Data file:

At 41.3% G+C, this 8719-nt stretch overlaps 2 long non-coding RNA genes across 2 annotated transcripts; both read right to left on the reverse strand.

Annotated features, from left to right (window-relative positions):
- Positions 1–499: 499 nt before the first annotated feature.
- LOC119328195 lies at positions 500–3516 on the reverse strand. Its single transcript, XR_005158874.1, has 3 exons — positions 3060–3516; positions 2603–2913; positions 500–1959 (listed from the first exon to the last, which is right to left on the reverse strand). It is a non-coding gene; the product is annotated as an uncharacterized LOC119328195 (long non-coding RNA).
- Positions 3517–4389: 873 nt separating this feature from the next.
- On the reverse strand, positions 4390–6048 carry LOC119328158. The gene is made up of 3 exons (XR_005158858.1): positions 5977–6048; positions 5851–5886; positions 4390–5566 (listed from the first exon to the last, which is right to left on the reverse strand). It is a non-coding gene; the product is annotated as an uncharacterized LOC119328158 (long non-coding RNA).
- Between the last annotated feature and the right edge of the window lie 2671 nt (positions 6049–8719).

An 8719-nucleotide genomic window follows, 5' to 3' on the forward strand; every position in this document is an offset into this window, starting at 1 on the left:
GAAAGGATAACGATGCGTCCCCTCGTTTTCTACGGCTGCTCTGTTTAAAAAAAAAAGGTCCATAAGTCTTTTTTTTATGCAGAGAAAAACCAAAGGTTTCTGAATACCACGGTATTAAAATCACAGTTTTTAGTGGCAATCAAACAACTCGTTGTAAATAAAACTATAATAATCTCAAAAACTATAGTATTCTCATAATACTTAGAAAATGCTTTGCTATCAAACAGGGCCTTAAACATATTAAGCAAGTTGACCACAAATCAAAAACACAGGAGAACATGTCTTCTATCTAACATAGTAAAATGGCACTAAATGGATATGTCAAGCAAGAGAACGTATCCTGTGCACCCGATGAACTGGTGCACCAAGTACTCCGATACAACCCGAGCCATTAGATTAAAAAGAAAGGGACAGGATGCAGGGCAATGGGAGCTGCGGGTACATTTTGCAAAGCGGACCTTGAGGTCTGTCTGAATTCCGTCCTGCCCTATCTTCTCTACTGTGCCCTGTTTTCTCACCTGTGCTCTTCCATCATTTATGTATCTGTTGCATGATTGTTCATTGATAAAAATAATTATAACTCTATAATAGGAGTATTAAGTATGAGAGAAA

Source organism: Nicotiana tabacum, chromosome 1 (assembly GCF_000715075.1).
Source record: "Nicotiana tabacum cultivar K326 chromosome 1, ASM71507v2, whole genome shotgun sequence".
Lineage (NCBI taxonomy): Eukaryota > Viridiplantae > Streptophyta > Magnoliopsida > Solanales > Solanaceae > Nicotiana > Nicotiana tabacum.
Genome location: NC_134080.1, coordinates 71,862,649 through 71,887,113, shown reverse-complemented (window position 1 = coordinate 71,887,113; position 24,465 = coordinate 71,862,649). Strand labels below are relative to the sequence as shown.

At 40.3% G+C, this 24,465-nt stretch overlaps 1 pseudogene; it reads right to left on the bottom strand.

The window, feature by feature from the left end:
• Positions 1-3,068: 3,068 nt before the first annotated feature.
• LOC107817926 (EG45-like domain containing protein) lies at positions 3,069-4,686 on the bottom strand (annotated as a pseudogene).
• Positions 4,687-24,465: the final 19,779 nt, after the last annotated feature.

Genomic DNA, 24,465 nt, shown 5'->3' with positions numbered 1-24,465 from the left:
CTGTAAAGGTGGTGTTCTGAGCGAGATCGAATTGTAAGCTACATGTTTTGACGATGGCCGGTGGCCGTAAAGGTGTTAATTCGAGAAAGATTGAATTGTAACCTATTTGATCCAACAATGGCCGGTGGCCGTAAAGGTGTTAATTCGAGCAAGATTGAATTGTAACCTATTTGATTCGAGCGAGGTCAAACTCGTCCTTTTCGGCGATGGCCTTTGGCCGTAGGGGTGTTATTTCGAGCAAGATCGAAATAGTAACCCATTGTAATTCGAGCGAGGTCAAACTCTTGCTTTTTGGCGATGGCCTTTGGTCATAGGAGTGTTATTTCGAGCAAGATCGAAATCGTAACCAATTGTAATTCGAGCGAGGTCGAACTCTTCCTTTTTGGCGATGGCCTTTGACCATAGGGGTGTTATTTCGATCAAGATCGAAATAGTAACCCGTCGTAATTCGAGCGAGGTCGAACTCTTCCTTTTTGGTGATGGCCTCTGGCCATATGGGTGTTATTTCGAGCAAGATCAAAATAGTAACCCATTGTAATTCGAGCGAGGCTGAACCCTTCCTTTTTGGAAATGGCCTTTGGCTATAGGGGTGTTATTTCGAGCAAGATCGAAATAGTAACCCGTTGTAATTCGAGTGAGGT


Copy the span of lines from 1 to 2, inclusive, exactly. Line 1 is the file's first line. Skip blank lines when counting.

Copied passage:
At 41.3% G+C, this 8719-nt stretch overlaps 2 long non-coding RNA genes across 2 annotated transcripts; both read right to left on the reverse strand.

Annotated features, from left to right (window-relative positions):